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Revealing Angioplasty Outcomes Didn’t Improve Patient Mortality: Study

By Jordan Rau

October 9th, 2012, 4:21 PM

In the 23 years since New York State began publishing hospital death rates of coronary artery-bypass graft patients, the number of publicly reported outcome measures has proliferated. There are now 258 public reports on health care quality available around the country, according to the Robert Wood Johnson Foundation.

Researchers are still studying what impact this transparency movement has had. The latest such effort, published Tuesday by the Journal of the American Medical Association, looked at three states that publicly report the results of heart attack patients receiving angioplasties, stents and other percutaneous coronary interventions (PCIs).

The study compared the utilization rates and outcomes of PCI in those states — New York, Pennsylvania and Massachusetts — with a control group of neighboring states that don’t: Maine, Vermont, New Hampshire, Connecticut, Rhode Island, Maryland and Delaware. The researchers found no difference in the rates of PCI patient mortality between the transparency states and the control states.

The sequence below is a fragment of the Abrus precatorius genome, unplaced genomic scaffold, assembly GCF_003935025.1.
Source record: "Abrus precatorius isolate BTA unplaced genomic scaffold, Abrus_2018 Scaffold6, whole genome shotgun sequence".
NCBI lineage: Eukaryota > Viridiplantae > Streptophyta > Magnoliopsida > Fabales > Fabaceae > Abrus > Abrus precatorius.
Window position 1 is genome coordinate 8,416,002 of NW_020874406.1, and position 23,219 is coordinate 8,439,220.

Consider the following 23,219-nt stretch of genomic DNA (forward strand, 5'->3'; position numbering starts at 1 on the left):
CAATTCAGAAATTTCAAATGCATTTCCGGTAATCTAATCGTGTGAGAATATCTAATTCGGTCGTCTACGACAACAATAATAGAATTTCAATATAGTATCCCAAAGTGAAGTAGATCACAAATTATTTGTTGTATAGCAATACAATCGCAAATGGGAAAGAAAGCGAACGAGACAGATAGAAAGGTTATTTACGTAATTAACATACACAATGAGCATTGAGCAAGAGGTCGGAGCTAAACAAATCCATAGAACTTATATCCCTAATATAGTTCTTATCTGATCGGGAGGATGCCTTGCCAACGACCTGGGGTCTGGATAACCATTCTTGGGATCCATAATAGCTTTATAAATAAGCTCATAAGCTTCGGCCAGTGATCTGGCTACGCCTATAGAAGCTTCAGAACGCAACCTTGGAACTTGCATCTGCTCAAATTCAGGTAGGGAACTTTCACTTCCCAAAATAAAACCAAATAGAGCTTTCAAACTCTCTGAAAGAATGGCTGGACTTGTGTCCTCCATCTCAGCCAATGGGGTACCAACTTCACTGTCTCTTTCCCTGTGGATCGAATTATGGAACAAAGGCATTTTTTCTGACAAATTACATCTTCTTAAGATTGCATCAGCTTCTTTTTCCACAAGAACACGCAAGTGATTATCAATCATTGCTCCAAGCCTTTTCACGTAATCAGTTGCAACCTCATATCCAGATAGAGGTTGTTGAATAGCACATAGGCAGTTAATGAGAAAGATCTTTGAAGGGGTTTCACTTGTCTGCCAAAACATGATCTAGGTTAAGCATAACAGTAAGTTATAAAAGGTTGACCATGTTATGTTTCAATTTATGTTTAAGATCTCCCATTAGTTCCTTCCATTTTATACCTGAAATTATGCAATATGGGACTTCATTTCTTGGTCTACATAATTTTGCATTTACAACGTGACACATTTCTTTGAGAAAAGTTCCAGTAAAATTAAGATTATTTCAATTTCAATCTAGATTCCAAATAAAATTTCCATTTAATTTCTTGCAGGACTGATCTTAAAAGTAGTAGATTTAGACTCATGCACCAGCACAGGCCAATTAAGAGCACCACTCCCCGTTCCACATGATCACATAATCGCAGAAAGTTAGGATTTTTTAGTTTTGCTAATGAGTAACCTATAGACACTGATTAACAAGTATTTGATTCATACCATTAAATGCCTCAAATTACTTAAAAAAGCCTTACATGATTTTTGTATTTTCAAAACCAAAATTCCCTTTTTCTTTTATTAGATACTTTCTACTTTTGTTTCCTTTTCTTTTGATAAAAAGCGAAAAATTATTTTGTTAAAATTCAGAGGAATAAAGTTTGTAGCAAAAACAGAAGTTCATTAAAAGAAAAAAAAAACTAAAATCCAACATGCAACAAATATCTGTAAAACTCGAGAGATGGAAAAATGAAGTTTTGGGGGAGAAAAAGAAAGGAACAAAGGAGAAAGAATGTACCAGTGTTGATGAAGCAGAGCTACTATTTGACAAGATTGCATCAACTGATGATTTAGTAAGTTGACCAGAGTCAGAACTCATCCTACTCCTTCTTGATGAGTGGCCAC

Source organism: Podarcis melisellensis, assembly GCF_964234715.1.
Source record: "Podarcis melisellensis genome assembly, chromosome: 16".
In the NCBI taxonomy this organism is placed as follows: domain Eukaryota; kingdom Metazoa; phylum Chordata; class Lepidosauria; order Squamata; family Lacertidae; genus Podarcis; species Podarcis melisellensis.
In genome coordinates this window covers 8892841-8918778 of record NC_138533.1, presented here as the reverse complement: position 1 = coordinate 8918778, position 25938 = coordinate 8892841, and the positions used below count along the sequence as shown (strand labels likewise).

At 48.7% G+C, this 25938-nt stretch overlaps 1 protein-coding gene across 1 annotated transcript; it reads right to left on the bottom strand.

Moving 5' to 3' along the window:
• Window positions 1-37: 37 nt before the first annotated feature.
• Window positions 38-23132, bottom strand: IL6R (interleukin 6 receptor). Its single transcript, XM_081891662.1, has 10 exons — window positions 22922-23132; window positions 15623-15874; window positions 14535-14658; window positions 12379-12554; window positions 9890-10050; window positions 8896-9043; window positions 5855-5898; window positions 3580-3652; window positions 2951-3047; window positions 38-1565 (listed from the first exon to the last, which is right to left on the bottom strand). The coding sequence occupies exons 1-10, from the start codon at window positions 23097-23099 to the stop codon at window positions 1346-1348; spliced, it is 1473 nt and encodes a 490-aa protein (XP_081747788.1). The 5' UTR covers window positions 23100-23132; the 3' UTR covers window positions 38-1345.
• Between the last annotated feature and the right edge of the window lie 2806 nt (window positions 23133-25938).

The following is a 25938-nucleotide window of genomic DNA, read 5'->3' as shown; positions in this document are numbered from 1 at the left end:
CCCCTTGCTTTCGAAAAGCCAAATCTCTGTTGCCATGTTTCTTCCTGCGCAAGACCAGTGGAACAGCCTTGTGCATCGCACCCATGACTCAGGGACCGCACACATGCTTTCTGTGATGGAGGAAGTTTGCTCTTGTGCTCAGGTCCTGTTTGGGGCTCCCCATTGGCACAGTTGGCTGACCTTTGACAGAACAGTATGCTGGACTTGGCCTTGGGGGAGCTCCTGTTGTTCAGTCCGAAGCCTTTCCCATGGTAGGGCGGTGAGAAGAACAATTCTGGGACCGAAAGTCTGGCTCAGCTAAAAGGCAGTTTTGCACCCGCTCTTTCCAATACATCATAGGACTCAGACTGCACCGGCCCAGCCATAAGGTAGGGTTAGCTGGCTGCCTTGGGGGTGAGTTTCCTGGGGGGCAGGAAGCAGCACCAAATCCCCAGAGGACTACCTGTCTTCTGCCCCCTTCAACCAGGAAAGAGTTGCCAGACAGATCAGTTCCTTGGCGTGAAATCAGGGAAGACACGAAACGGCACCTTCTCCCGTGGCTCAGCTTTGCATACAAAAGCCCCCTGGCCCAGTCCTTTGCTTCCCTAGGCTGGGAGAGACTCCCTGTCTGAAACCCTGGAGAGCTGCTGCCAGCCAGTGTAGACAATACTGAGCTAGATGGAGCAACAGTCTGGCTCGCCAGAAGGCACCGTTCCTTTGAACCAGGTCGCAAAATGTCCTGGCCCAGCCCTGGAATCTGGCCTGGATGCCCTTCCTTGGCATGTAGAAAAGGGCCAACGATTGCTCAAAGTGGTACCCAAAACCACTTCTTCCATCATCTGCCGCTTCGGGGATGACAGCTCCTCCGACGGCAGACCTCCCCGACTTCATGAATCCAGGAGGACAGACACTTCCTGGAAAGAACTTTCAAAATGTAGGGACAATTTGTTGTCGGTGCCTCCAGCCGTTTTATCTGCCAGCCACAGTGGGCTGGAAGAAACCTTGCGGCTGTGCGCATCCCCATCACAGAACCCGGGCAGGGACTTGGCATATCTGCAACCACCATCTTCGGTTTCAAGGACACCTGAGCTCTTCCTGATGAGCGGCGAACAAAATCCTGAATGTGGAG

But they did find that states that publicly reported their PCI rates tended to do fewer of them, particularly for the sickest patients — who are those most likely to die. In Massachusetts, the drop in PCI rates began after the state began publishing the information in 2005. (The study didn’t look at the before and after rates in New York and Pennsylvania, because public reporting has been going on for more than a decade in both places.)

The paper surmises two possible causes for why public reporting is associated with lower rates of PCI: